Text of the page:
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Last Updated: Thursday, 21 October, 2004, 16:50 GMT 17:50 UK
RAF jet missed gliders 'by second'
The Jaguar was on a training exercise from RAF St Athan
An RAF Jaguar jet came within 100m of colliding with two gliders in Powys, it has been revealed.

An official report has found that the risk of a collision was high, and that a disaster was averted was due more to luck than anything else.

The jet, on a training mission from RAF St Athan in October 2003, was travelling at 490mph (780kmph).

The Civil Aviation Authority's Air Proximity Board (Airprox) recommended briefings for military pilots.

The official report described how the jet was travelling at 500ft near Talgarth when it passed between the craft from the Black Mountains Gliding Club.

The report said the RAF pilot, from St Athan in the Vale of Glamorgan, gave a frank account of what happened.

He said that if he had seen one of the gliders a second later he would have hit its tail.

The pilot took evasive action, pulling the jet into a hard right-hand climbing turn.

Noting other incidents in 2001 and 2002, Airprox recommended improved briefings for military pilots about gliding in the Black Mountains.

Gliders share airspace with military jets, away from commercial air traffic

It also warned that glider pilots have developed a "number of misconceptions" about RAF flying and suggests that new restrictions should be imposed in the area.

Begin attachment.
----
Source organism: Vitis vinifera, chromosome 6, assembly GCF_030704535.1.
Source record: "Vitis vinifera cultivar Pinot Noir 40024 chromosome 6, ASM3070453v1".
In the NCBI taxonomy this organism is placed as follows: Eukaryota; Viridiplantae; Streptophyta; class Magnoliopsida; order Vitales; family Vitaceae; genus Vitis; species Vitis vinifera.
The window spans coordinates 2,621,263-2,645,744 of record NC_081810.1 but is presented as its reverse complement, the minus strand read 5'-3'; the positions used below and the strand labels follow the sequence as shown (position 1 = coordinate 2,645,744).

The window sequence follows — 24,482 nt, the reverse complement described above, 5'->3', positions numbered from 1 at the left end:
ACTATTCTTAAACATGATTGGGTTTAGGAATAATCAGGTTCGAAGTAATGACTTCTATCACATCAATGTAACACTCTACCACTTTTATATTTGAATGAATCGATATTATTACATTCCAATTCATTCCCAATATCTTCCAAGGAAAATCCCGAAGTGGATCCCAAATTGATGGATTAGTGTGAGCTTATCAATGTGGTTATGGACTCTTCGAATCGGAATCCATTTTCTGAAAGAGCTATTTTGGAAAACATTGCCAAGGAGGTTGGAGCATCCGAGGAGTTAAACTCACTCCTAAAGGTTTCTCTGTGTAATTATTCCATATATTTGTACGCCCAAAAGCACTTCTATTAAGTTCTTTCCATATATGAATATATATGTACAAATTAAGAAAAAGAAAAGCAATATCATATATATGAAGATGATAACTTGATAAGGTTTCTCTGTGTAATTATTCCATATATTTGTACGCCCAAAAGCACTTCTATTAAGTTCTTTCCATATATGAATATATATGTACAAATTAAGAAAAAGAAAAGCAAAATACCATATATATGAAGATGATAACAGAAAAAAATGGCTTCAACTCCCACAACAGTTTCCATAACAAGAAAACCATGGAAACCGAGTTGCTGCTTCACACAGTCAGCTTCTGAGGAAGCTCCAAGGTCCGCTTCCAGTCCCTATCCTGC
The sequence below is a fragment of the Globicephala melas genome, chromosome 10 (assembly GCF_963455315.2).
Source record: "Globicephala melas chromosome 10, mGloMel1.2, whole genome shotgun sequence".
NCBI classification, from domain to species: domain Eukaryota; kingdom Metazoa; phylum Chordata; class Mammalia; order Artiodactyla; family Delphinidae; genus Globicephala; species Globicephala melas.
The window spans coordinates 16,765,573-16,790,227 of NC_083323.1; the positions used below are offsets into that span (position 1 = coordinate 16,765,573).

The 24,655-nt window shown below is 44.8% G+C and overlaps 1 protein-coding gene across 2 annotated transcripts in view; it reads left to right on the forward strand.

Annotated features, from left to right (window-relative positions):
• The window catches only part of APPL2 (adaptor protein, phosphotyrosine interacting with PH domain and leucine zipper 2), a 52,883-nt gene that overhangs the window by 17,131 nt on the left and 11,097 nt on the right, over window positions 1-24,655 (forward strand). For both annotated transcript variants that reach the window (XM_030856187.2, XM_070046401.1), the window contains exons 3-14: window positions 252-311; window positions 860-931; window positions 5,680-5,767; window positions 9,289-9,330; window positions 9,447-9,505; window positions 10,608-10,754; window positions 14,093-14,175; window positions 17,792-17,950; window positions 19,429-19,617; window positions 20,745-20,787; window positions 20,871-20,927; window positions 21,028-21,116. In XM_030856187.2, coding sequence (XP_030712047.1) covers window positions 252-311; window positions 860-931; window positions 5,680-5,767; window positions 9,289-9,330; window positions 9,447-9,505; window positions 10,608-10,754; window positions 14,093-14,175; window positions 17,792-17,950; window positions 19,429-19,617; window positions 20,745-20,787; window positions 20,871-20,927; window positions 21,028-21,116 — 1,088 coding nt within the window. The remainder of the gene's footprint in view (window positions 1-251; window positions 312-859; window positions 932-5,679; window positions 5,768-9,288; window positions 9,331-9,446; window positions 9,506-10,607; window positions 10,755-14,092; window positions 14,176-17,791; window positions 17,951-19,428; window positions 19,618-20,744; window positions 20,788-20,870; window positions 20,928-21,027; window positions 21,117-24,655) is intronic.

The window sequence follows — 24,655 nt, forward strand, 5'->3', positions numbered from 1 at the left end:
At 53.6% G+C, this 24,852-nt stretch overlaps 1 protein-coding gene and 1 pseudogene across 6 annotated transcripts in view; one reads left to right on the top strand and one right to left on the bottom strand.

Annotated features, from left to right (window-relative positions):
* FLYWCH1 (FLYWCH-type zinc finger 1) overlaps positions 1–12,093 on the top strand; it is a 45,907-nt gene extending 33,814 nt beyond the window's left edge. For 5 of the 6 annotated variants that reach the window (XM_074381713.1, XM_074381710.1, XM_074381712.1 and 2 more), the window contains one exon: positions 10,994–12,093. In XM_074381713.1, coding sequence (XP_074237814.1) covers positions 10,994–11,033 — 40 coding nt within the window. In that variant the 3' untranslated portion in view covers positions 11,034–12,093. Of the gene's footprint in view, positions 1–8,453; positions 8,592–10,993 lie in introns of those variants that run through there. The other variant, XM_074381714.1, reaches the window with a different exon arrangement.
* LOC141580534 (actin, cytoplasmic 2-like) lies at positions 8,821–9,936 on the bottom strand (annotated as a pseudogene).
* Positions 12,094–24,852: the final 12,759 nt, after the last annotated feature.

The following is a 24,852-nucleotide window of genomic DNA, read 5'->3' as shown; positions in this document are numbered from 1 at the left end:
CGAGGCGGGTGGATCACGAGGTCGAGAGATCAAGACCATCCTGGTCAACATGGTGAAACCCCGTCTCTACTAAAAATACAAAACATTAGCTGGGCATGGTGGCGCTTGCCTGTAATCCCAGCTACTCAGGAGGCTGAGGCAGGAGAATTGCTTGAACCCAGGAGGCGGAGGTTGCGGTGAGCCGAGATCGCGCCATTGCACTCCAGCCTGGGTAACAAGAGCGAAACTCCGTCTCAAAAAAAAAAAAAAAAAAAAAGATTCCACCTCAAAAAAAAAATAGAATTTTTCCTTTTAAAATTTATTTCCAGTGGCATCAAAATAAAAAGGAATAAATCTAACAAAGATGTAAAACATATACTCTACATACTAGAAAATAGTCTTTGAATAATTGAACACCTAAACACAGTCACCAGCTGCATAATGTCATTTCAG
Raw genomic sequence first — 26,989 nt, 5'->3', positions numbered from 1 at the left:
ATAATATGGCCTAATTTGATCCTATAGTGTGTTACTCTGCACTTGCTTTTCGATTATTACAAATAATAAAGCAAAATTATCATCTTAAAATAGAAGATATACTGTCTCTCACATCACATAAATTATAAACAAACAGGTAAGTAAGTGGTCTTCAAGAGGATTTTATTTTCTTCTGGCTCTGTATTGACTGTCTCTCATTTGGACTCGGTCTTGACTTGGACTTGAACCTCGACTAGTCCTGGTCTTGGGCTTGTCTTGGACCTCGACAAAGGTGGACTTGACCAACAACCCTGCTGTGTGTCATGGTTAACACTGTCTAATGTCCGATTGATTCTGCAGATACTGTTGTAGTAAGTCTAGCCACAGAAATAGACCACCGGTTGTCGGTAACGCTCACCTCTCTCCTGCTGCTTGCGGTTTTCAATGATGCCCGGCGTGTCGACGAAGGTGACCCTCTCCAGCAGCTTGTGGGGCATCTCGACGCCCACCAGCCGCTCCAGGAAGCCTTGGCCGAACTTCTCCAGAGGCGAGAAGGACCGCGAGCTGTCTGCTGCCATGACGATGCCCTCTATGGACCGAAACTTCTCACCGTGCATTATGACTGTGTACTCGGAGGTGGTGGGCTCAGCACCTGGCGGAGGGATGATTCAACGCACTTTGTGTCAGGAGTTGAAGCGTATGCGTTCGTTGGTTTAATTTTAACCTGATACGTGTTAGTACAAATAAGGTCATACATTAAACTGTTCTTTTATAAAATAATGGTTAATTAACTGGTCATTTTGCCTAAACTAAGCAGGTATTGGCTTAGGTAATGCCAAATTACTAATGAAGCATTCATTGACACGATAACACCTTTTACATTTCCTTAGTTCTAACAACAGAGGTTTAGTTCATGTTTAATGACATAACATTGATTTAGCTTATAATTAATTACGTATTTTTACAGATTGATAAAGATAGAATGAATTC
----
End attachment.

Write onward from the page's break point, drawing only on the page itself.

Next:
Both glider pilots were experienced. One was a local instructor and the other was a regular visitor to the 100-member gliding club from Sussex, who was left "shaking" and "angry" after the experience.

Don Puttock, resident instructor at the Black Mountains Gliding Club, said the main lesson to learn was that RAF pilots should be aware that gliders and paragliders were likely to be found close to ridges and in particular winds, which allow their craft to soar and stay airborne.

"Gliders, microlights and paragliders share the same airspace as military aircraft, we all have the same rights and on occasions the two are in the same area.

"Both use uncontrolled airspace and the area coming under air traffic control is expanding, which is scrunching us up. Jets typically have their own preferred routes and they can, by their nature, be very hard to spot."

Mr Puttock said between April and October, up to 20 leisure craft could be airborne at any one time in the area and that air sports were growing into seven-day-a-week activities, not just confined to weekends.

A Ministry of Defence spokeswoman said safety was taken incredibly seriously and particularly recommendations made in an Airprox report.

She said RAF officials would be meeting gliding clubs in Wales "so lessons can be learnt".

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